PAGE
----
Providing personalized tax, accounting and consulting services to Evergreen, Conifer and the greater metro area since 1992


Timing on the Deposit of Employee 401(k) Contributions

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Cash Basis Business Taxpayers

Maximize deductions and credits for 2016 by making payments of expenses giving rise to the deduction or credit by December 31.

  • Business expenses purchased with a credit card are deductible in the year purchased, regardless of when the credit card bill is paid.
  • Delay sending late in the year invoices so that payment is not received until 2017.
  • Make sure that any new equipment purchased in 2016 is placed in service before the end of the year to qualify for a Sec. 179 or depreciation deduction.

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Claiming Exemptions for Children of Divorce – Form 8332 is the Key

When parents divorce, issues can arise as to which parent is entitled to the dependency exemption and related tax benefits from supporting their children.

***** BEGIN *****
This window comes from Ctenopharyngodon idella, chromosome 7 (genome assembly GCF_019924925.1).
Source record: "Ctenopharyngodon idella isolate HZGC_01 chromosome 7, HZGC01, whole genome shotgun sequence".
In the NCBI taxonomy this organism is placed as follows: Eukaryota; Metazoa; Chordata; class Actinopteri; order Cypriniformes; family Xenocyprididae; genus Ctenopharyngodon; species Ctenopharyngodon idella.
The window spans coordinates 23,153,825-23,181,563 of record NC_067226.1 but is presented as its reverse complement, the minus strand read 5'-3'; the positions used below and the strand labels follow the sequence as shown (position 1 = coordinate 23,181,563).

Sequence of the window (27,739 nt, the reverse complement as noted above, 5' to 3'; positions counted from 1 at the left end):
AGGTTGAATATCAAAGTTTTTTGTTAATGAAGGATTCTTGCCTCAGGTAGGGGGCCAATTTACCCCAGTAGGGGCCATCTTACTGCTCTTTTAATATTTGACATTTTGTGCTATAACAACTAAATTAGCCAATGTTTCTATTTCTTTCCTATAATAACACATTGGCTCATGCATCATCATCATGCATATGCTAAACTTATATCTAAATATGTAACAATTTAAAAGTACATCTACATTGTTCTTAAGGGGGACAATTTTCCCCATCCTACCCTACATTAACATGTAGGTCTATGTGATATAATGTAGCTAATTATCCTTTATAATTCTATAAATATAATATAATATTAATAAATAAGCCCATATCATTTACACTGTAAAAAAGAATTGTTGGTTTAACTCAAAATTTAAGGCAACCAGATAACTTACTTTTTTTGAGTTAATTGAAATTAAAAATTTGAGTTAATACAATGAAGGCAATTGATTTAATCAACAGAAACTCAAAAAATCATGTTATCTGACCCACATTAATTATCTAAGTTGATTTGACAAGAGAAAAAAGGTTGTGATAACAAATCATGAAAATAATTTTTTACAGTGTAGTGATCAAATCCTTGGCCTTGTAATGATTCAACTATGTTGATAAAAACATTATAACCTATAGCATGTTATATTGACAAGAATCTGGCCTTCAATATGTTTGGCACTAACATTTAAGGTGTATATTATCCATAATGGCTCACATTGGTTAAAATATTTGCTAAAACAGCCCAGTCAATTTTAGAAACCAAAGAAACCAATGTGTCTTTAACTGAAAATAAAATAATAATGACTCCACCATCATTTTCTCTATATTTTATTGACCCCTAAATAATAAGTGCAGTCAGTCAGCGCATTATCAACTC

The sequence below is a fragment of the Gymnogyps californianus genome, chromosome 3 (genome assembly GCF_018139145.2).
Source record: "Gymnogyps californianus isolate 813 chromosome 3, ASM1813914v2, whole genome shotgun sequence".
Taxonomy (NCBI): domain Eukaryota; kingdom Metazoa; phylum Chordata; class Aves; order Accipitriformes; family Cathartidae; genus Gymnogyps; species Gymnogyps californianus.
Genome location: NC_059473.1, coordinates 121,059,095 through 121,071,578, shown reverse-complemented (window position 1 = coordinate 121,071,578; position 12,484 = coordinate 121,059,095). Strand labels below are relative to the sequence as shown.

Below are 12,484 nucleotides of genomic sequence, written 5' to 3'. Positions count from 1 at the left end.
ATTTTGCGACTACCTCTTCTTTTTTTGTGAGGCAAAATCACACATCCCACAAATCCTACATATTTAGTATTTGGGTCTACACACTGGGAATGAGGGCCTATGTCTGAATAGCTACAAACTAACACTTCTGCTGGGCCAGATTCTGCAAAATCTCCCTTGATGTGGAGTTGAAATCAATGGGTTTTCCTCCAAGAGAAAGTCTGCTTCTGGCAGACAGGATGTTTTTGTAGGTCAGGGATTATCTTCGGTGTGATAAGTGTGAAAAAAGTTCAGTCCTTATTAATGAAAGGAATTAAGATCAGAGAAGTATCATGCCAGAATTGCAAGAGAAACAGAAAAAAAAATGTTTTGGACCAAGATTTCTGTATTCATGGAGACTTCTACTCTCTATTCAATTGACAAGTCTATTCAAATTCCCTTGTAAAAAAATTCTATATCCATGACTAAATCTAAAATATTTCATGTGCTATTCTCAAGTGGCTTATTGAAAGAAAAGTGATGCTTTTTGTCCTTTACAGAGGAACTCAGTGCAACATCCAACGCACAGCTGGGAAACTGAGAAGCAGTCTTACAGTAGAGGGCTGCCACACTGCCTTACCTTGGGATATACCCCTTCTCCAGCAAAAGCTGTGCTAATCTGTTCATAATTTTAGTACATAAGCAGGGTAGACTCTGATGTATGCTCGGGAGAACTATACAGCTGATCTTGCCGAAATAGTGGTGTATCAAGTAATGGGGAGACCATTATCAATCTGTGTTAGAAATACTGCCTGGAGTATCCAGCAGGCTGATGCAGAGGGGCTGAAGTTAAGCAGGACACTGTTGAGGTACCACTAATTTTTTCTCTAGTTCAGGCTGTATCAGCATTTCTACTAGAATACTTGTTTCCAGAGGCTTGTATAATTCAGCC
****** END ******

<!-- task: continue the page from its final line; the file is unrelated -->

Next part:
The dependency exemption is governed by Code Section 152 and includes what seems like a simple rule. Basically, when parents of a child do not file a joint return, the child is the “qualifying child” or dependent, of the parent with whom the child resided for the longest period of time during the year.

In the case of divorce, there is an exception to the above if the custodial parent releases his/her claim to the dependency exemption. A written declaration is required for the custodial parent to release his/her claim.

If the divorce documents were executed in 2009 or after, the noncustodial parent must attach Form 8332, “Release/Revocation of Release of Claim to Exemption for Child by Custodial Parent” signed by the custodial parent to his/her tax return. The custodial parent can either release his/her claim to the dependency exemption for the current year or for future years on the Form 8332. The form can also be used to revoke the release of the custodial parent’s claim to the dependency exemption for future years.